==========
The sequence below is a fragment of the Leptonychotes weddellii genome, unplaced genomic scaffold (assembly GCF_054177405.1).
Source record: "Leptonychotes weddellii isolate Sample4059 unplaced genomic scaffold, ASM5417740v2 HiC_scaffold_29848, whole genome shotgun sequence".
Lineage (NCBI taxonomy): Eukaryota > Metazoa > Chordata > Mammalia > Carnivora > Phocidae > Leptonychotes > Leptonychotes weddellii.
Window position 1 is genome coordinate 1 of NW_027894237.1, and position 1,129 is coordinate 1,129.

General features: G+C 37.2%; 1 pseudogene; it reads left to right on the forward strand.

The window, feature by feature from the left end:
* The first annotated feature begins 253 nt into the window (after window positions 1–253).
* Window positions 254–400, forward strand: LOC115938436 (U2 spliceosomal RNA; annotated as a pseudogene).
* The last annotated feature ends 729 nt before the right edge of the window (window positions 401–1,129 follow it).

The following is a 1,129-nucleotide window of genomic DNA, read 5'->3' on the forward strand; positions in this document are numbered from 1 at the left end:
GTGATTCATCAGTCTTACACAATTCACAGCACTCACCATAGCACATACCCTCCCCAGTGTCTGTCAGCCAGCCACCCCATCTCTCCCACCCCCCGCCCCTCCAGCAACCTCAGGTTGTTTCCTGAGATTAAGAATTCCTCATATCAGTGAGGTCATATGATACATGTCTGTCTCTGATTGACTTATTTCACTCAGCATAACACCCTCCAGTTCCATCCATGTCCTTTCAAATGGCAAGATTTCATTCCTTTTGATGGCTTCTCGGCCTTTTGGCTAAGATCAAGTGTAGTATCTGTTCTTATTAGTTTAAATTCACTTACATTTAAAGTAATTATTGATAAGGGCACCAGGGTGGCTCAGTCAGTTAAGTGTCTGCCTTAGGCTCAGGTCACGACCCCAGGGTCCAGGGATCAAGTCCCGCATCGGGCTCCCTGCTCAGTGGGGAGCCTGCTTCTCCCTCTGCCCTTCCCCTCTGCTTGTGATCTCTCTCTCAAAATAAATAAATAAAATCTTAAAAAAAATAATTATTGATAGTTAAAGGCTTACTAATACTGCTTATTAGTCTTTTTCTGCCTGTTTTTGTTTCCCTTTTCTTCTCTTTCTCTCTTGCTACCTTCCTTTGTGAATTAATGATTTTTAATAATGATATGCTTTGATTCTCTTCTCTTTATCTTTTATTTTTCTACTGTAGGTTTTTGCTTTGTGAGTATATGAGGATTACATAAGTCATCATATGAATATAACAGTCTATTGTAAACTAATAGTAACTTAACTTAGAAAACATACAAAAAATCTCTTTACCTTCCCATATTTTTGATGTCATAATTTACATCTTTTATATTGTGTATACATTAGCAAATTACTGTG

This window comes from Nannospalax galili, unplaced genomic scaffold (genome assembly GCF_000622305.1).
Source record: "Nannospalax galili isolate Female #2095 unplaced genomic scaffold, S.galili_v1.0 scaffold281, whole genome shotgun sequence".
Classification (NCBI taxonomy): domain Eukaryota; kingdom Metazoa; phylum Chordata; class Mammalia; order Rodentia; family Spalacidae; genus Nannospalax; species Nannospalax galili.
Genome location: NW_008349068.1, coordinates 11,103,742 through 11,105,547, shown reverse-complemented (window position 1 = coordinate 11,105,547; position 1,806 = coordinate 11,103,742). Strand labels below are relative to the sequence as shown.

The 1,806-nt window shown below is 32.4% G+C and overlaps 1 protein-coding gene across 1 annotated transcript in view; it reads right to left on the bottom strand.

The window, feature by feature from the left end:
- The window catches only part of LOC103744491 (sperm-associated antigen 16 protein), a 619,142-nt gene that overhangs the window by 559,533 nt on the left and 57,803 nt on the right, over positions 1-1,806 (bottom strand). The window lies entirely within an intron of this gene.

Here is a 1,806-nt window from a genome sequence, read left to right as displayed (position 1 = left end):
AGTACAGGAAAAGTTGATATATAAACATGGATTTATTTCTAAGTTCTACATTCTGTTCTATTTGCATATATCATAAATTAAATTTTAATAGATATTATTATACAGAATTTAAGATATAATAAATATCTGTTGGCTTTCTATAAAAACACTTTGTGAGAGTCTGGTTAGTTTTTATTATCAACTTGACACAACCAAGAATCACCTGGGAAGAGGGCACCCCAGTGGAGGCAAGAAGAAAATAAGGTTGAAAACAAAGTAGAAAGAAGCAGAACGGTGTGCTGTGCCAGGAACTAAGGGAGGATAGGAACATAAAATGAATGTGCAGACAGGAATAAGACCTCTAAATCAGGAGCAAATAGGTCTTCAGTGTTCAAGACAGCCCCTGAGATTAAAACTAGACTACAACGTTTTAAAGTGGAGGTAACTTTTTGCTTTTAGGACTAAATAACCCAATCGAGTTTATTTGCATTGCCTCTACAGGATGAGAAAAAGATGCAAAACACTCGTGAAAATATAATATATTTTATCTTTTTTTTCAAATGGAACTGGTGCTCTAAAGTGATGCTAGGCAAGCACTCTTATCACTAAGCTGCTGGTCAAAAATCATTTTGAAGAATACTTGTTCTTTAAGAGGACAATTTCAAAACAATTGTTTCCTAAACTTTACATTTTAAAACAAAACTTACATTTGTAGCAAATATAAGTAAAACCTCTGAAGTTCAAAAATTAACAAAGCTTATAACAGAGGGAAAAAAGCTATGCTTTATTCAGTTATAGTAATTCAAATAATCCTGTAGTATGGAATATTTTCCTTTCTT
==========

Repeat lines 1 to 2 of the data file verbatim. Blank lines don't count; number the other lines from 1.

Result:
The sequence below is a fragment of the Leptonychotes weddellii genome, unplaced genomic scaffold (assembly GCF_054177405.1).
Source record: "Leptonychotes weddellii isolate Sample4059 unplaced genomic scaffold, ASM5417740v2 HiC_scaffold_29848, whole genome shotgun sequence".